The National Museum of American History opened in 1964 (under the name Museum of History & Technology) and is committed to collecting items that reflect the experience of the American people. It covers all things American, from politics to science, military to pop culture. During my visit the West wing of the building was closed for renovations. As much as I hate missing out on a learning opportunity, I found I was ok with this. It took me long enough to make it through the 2/3rds that was open. I decided to start the top and work my way down. I won’t even try to tell you about everything this museum holds; to even mention every gallery is too much. I will just hit on the tourist highlights and my favorite parts.
The 3rd floor East wing is dedicated to American Wars and Politics. War museums are a personal favorite of mine so I spent a long time making my way through the chronologically organized Price of Freedom exhibit. I found it exceptionally well done. There were great quick summary type blurbs about each important person/battle/etc, followed by longer explanations. It struck me as the perfect way to satisfy both quick-glance and long-haul museum goers. I enjoyed the quantity of artifacts as well. Here is George Washington’s sword which he used “only in self defense or in defense of country and its rights.”
I was disappointed to find that the War of 1812 only received one 4 foot long panel. That was a shining time for Canada…we helped burn down the White House…but Americans don’t seem to want to dwell on one of the only historic wars they didn’t win.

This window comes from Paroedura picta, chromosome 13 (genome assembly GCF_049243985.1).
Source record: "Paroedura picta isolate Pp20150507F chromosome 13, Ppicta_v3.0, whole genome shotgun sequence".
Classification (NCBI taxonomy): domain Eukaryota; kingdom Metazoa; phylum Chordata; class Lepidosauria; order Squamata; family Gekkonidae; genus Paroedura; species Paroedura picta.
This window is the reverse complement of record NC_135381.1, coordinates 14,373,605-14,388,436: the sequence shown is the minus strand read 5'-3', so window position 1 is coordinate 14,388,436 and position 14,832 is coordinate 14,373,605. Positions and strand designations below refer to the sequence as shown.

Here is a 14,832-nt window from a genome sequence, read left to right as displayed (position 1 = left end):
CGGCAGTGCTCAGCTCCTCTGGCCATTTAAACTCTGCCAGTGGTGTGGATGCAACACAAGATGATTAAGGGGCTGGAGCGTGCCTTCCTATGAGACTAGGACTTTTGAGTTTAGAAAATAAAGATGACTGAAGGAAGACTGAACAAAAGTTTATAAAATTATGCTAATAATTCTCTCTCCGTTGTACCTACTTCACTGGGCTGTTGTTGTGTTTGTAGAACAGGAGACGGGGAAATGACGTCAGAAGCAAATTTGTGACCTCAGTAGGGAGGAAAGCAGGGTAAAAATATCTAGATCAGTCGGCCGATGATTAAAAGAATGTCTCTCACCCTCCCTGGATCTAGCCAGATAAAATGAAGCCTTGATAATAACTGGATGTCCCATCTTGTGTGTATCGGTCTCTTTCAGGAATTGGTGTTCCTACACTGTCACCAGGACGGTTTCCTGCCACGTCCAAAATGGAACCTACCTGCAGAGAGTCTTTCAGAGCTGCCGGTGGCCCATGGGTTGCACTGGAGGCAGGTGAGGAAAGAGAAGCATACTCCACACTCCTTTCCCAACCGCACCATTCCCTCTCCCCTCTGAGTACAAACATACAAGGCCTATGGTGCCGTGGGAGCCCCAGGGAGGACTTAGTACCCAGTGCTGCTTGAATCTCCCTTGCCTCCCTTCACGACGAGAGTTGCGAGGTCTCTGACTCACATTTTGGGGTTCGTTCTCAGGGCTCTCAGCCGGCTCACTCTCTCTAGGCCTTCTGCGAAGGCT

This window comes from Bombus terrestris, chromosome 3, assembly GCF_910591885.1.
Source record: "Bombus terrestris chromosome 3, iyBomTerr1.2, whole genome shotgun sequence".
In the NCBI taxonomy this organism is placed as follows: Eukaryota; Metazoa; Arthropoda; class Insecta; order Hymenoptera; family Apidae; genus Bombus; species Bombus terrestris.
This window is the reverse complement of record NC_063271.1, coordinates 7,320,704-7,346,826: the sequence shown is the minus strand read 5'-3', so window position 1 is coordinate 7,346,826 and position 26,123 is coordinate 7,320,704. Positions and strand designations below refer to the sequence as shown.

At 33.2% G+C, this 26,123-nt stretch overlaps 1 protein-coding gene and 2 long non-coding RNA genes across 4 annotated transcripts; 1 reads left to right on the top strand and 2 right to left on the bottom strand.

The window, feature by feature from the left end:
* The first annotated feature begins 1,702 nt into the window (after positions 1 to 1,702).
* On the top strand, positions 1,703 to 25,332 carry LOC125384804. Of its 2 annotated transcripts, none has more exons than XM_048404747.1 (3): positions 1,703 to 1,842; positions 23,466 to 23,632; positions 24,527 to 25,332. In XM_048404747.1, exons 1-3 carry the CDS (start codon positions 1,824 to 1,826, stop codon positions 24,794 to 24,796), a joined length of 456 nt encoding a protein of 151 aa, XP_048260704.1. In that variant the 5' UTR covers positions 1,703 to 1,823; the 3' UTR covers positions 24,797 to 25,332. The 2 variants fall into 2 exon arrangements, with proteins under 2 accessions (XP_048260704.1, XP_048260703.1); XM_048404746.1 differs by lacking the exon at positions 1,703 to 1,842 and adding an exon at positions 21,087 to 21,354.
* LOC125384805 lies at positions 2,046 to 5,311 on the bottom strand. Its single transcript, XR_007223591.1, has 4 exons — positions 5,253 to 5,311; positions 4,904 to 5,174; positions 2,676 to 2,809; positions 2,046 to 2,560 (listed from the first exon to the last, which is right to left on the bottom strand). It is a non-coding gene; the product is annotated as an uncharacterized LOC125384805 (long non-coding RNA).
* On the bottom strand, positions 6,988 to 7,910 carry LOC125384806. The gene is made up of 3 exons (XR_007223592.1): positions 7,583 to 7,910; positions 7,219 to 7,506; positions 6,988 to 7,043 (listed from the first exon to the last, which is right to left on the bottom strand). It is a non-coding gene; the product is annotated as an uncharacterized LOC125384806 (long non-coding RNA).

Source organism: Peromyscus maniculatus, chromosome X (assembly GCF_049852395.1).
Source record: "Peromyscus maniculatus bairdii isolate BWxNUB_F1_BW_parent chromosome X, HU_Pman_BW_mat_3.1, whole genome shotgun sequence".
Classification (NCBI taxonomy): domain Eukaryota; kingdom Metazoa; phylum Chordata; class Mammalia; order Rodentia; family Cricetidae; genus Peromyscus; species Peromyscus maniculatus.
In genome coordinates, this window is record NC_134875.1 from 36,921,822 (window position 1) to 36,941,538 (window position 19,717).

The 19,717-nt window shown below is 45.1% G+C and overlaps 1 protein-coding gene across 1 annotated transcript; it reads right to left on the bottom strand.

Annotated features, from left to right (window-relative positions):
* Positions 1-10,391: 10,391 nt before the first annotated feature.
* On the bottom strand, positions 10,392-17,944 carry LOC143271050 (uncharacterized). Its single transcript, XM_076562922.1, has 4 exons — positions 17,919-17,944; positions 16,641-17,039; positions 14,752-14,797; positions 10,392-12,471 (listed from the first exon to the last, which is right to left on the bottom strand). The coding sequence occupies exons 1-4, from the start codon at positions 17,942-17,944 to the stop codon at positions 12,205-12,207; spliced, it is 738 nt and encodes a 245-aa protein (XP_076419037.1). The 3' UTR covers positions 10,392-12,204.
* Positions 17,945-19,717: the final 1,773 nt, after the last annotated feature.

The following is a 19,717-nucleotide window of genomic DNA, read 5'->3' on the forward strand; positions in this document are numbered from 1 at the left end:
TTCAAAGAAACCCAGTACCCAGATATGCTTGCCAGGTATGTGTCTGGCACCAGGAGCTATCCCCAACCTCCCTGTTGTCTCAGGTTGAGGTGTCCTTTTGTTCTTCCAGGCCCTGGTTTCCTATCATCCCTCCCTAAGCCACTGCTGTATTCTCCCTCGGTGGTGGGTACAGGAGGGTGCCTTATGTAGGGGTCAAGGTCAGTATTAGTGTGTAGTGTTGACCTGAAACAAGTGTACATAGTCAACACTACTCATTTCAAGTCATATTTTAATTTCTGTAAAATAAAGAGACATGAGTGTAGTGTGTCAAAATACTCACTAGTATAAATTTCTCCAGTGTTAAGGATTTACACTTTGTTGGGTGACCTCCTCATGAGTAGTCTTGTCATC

The sections on Korea & Vietnam were particularly interesting to me. I had spent hours and hours learning about the World Wars in Europe (slash in high school social studies) so I was fascinated to hear about the more modern and lesser known (to me) conflicts. Plus Vietnam changed the way the nation saw war. It was the first ‘televised war’ and the images captured during its duration are exceptionally powerful.
Also on this floor are exhibits dedicated to the American Presidents and First Ladies. The President’s Hall talked of life in the White House, Inauguration and assassinations. It told of how the presidents spent their times, raised their families and how the nation celebrated a new one and mourned when one was lost. Next door a long display case houses a rotating collection of Inaugural Ball gowns. I was able to see dresses dating back to Mary Lincoln Todd (Lincoln’s bipolar wife) all the way up to Michelle Obama’s latest dress. The later was stunning, the former a little conservative for my tastes 😉
The galleries on the 2rd floor East depict American Ideals. There was an exhibit on the evolution of house-hold life, one showing original art from Little Golden Books and a gallery on African American rights. This paralleled the ending of slavery in the American Civil War and the 1960’s fight to end segregation and gain equality. It also had Lincoln’s suit & hat (the one he was wearing the night he was shot)!